TikTok Calls Instagram Reels a 'Copycat Product' After Speculation of U.S. Ban

As short form video application TikTok continues to face political pressure in the U.S., it will soon find itself with another problem: Facebook.

Instagram—which is owned by the Mark Zuckerberg-led company—is planning to unveil its TikTok-like Reels next month. The Wall Street Journal reported today Instagram has offered TikTok creators money to shift their attention to the new platform.

TikTok, which is owned by Chinese tech company ByteDance and hugely popular with teens, is standing firm against imminent opposition, blasting the social media company for encroaching on its territory, even after its previous attempt failed.

A separate TikTok-like app launched by Facebook in 2018, called Lasso, went out with a whimper this month, with service ending on July 10, The Verge reported.

"Given that Lasso didn't catch on, it's not surprising to see Facebook try this tactic with a copycat product tied to Instagram," a TikTok spokesperson told Wall Street Journal. "No matter how you dress things up, hundreds of millions of people truly just enjoy TikTok."

According to the newspaper, content creators could be offered "hundreds of thousands of dollars" to exclusively make material for the Instagram service, which is said to use features similar to TikTok, including 15-second video clips set to music.

"Our focus here is offering choice, which we believe is a great thing for people to have," Instagram spokesperson Sarissa Thrower told WSJ in a statement.

From its high-ground position, TikTok has been downloaded more than two billion times globally via app stores, according to analytics company SensorTower.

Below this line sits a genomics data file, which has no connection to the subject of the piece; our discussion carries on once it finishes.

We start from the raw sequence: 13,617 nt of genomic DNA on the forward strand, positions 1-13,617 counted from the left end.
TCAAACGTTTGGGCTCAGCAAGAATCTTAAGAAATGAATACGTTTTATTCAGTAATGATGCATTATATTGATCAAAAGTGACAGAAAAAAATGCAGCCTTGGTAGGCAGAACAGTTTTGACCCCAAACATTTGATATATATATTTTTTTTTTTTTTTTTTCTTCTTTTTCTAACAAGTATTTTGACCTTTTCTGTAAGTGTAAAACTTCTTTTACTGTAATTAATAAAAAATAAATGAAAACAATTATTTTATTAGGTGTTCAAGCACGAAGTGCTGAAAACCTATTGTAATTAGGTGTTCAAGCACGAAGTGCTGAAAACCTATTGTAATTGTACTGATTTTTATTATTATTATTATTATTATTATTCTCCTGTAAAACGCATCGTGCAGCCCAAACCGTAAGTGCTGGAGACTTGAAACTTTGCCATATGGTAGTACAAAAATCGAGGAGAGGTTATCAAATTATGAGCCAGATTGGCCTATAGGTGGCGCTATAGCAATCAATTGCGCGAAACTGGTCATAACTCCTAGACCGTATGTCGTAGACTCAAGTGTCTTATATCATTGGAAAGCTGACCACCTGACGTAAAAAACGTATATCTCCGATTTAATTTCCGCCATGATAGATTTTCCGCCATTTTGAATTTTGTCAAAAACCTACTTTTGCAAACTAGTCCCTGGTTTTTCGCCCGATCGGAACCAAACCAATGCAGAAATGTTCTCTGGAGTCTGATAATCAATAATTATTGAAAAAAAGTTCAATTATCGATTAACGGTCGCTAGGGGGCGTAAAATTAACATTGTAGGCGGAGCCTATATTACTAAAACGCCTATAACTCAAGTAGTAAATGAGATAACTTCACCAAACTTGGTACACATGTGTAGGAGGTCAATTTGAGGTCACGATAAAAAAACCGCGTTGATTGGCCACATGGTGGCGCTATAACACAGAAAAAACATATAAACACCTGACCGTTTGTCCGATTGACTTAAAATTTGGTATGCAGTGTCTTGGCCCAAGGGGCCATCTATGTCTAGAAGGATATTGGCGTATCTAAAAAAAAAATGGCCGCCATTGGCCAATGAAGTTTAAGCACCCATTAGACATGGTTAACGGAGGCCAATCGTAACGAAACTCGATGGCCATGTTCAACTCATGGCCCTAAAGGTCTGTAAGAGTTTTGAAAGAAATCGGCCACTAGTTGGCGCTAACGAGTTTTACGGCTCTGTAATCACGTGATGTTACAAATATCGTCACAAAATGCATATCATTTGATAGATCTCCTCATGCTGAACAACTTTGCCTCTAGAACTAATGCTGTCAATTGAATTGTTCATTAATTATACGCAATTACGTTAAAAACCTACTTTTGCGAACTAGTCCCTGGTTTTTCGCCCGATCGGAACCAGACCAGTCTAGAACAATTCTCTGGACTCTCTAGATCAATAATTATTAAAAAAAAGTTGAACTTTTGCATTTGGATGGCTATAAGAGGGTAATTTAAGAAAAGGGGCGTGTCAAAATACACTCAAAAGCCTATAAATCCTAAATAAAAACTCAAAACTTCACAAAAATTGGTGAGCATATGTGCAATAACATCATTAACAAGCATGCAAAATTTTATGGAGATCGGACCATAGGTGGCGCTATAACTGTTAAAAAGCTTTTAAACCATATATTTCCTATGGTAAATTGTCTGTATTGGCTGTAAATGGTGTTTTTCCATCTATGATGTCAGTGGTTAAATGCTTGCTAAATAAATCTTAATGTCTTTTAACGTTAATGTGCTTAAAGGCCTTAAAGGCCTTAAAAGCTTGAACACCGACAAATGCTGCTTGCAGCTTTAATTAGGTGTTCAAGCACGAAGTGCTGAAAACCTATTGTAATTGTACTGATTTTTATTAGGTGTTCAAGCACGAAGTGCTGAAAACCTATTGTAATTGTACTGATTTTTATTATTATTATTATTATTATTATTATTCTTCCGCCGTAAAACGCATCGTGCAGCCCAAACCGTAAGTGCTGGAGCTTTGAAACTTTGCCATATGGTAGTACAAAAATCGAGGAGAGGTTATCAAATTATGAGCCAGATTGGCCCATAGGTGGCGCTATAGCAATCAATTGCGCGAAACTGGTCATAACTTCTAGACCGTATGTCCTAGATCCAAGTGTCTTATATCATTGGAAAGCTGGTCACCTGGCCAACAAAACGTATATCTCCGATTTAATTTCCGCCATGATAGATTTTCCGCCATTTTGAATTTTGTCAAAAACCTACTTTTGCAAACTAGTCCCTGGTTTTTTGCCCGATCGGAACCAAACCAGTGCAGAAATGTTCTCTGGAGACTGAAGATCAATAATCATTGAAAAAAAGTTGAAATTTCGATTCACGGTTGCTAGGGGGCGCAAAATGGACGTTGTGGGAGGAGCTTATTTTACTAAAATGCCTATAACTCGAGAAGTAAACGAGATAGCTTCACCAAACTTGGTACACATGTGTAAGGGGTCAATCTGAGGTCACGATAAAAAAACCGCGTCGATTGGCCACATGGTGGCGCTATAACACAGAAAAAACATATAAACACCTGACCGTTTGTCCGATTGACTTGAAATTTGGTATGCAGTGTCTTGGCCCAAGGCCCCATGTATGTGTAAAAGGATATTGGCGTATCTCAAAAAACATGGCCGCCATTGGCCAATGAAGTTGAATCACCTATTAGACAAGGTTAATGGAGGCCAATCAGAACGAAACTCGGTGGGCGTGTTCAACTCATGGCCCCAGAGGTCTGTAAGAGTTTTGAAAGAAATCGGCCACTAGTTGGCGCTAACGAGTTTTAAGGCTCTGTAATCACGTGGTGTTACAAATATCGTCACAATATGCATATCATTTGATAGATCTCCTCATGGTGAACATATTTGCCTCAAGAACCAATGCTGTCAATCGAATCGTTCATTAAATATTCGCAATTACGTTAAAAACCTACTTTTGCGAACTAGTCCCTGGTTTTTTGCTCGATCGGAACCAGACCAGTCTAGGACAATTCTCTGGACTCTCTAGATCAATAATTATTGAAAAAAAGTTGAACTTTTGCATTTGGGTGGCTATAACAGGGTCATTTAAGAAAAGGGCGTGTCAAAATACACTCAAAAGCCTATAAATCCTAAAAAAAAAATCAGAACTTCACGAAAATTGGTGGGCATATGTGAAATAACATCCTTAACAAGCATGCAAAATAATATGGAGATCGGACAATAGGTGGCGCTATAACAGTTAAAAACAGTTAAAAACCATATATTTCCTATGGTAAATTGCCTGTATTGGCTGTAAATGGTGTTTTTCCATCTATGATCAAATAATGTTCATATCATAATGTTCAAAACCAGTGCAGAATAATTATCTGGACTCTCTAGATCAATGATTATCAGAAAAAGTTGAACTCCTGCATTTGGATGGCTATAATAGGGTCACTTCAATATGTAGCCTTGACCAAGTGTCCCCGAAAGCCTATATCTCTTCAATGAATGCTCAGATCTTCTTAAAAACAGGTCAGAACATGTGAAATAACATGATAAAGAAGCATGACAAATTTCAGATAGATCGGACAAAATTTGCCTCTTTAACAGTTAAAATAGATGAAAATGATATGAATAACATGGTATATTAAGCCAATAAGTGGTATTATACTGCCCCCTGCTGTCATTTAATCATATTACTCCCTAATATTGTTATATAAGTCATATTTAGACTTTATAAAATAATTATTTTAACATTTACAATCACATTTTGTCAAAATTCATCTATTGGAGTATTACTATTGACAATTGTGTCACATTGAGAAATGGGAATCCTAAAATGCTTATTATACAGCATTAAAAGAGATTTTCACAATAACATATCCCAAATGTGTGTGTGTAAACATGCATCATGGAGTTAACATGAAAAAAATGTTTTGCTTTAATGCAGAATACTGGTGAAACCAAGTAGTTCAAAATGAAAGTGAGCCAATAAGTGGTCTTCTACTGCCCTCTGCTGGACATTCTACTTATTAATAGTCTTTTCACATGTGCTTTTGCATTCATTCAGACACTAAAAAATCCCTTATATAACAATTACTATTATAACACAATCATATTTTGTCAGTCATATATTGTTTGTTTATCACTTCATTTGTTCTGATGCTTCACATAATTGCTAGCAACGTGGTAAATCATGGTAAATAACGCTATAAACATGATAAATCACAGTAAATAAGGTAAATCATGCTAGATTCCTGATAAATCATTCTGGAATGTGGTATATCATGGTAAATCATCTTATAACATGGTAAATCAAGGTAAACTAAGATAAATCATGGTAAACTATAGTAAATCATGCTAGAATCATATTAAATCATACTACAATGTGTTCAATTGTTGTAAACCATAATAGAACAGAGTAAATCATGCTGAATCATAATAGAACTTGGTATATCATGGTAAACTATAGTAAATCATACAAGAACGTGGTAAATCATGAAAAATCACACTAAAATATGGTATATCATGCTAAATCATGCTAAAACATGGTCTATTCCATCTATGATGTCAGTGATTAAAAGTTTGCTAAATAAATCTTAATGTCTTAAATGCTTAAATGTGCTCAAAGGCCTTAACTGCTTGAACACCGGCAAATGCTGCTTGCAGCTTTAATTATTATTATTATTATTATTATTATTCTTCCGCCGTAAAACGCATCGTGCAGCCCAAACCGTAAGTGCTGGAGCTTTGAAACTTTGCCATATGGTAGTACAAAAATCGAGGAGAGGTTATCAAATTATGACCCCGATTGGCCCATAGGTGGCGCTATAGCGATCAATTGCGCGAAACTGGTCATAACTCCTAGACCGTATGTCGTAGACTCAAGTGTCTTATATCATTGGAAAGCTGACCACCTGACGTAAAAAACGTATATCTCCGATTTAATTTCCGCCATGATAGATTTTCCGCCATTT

But it has already felt some heat from its newest rival. After TikTok was banned in India over data privacy and national security concerns due to its close ties with China, Reels quickly swooped in and started tests in the region, Business Insider reported.

TikTok has been contacted for comment by Newsweek.

Speculation about a U.S. ban on the app surged over the past month, with president Trump appearing to confirm in an interview that it was being considered.

Secretary of state Mike Pompeo said officials were "looking at" the app, far from the first time such concerns had been raised at a political level. In November last year, senators requested a formal assessment on TikTok's potential risk to national security.

Critics have suggested the data of American users could be exploited or scooped up by the Chinese government, a claim consistently denied by TikTok officials.

The business is currently led by an American CEO, former Disney streaming exec Kevin Mayer, and has reportedly considering splitting off from the parent company.

Still, the U.S.-led concerns extend beyond the Trump administration, with staffers from the campaigning team of Democrat presidential candidate Joe Biden urged to remove TikTok from their phones over its alleged security threat, Bloomberg reported.

The Democratic and Republican national committees are taking a similarly-cautious approach when giving staffers advice about the Chinese-owned app.

"We continue to advise campaign staff to refrain from using TikTok on personal devices.
If you are using TikTok for campaign work, we recommend using a separate phone and account," a note from the DNC security team read this month, CNN reported.

Referencing a possible TikTok ban, White House trade adviser Peter Navarro previously indicated restrictions by the Trump administration were incoming. "TikTok and WeChat, I suspect that the president is just getting started with those two," he said.

Last Thursday, TikTok announced a new $200 million fund to help support its creators through "monetary opportunities," including a marketplace that makes it easier for brands to "partner with innovative creators to collaborate on paid campaigns."

TikTok
This illustrative picture taken on May 27, 2020 in Paris shows the logo of the social network application Tik Tok on the screen of a phone. MARTIN BUREAU/AFP/Getty